Rustic and Rugged

A restaurant nestled near the base of a snow-covered mountain has an interior that features an extraordinary mix of rustic, antique wood finishes along with a distinctly modern twist. It serves as a showcase of how wood can powerfully transform an interior. Moreover, it shines as a perfect example of thoughtful design, and how a hardwood flooring company can spread its wings and successfully go outside of its comfort zone.

“Tatonka sits at the corner of one of the busiest streets in Aspen, Colorado. The owners are extremely particular about the interior décor and the overall architectural design of their restaurants. They wanted to include as many wooden elements as they could,” explains Mika Old, Director of Sales for Old Wood.

“In addition to the floor, Old Wood did the walls, ceiling treatments, tabletops, and we made most of the furniture for the project as well. As for the look, we were going for lots of rich, deep colors.”

For Old Wood, getting the aesthetic right was only one part of the challenge. The unique nature of the restaurant’s location and the attire of their clientele meant selecting a wood flooring that could withstand a tremendous amount of abuse from wet, heavy ski boots all winter long.

“The reason we chose mesquite is that we believe it to be one of the hardest, most durable floors in the world, especially when used as an end-grain,” explains Shiloh Old, VP of International Operations for Old Wood.

“We used an unfinished block as opposed to one of our end-grain panels. The floor is what we call a ‘Club Mix End-Grain Mesquite.’ It is a half-inch mesquite end-grain that comes in five different sizes, which is why it is called ‘Club Mix.’ We have a diagram of a few different patterns we can use to install the five different sizes, so it comes out looking random in appearance, but the actual installation is anything but random,” says Shiloh. “The end-grain mesquite floor was then installed using Bostik Green Force adhesive and stained on-site.”

“We felt the onsite seal would better prevent moisture incursion. It was a natural stain with a little bit of a golden pecan color. We used an oil-based stain with a water-based polyurethane topcoat. We did this because the contractor wanted to use stains that were readily available in Aspen,” explains Shiloh. “As a result, all of our color mixes were with just Sherwin Williams Minwax brand, which you can find at just about any hardware store in the country.”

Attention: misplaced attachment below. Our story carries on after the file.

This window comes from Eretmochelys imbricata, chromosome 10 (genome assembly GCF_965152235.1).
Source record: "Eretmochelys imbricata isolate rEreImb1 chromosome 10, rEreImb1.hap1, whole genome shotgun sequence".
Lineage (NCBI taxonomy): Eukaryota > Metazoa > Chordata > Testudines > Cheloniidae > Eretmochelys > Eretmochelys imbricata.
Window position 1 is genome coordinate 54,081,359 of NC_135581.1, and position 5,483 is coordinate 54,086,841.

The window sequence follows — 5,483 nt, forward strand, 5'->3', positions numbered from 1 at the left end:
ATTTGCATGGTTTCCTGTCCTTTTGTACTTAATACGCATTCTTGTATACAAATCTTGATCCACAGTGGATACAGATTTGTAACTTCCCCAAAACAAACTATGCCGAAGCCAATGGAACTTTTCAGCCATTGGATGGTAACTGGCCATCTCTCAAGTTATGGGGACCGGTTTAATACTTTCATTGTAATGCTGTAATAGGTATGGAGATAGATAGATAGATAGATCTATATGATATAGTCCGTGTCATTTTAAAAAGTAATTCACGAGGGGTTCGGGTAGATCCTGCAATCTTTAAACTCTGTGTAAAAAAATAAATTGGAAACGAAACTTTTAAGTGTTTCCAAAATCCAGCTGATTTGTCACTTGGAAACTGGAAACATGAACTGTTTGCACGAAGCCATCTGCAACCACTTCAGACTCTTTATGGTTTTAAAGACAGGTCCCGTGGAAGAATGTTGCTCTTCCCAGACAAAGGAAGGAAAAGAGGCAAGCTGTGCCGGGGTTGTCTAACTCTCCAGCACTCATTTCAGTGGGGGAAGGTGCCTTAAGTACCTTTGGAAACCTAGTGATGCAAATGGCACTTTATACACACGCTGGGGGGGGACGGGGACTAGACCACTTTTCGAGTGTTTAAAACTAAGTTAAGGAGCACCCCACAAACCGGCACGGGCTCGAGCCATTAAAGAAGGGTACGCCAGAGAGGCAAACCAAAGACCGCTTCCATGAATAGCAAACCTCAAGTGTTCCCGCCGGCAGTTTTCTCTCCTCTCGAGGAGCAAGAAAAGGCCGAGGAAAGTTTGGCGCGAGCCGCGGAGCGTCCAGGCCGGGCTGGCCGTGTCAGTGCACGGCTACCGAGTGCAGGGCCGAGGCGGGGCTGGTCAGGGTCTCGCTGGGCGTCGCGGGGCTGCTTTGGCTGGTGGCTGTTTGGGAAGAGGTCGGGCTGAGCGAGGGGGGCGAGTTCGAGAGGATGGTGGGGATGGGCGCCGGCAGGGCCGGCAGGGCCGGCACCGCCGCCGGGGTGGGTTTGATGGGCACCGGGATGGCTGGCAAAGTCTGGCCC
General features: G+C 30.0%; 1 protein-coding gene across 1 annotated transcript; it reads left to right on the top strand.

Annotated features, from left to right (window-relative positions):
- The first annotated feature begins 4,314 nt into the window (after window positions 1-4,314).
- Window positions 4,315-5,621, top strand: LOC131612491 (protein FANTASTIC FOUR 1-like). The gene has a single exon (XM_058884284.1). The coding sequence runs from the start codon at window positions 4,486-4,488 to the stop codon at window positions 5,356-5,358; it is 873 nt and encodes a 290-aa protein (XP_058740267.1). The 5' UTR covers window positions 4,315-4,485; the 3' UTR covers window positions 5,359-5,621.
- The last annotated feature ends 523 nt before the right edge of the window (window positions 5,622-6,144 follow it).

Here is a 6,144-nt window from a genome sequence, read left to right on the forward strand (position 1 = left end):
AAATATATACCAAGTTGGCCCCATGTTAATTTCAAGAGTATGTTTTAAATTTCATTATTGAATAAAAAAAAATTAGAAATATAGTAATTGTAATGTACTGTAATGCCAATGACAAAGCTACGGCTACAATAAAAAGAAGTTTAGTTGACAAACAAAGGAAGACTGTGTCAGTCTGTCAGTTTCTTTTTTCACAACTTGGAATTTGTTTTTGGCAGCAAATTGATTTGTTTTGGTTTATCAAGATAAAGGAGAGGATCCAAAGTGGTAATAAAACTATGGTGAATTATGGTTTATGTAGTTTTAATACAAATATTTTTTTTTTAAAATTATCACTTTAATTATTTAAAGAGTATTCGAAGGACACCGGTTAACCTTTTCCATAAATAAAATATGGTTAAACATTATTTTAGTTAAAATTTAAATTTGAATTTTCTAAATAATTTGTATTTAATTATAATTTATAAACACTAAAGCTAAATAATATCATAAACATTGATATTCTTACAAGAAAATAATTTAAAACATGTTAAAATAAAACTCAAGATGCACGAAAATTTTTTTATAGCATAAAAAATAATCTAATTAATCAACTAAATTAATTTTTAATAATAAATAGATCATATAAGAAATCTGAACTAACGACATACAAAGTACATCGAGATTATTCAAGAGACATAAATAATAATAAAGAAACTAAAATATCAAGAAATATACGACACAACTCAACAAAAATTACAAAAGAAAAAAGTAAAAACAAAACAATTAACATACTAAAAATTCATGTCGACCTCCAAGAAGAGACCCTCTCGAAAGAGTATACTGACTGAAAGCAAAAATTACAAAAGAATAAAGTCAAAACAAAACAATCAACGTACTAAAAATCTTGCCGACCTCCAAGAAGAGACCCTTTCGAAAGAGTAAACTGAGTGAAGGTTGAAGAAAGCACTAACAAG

After the floor was installed, Old Wood began on a three-dimensional sound dispersing accent wall made from reclaimed juniper out of New Mexican deserts.

“We shipped those juniper panels for the walls pre-finished. We sold the walls as a panelized product that they then glue or screw to the substructure. We also did a straight-line-ripped, skip sanded, hit-or-miss finish douglas fir ceiling, which we pre-finished,” says Shiloh.

“We also did antique beams throughout the restaurant. Some of them were up to 8” by 10” but were simply facades. The addition of these non-load bearing beams further created the look of a warm and inviting old mountain cabin. The beams were finished by hand using a custom mix of Minwax colors. Finally, the ceiling was done in a provincial color, a mix of Sherwin Williams water-based stains, which we applied with a Stanza roll coater,” explains Shiloh.

“We’re very proud of the finished interior. It was a chance for us to step out of our comfort zone and do something new. The result is something that the restaurant owners were very pleased with, as well. It was wonderful to be able to collaborate and come up with a solution to their somewhat unique situation. The end result is quite stunning. It’s not over-the-top, rather, it’s refined rustic energy,” says Mika.

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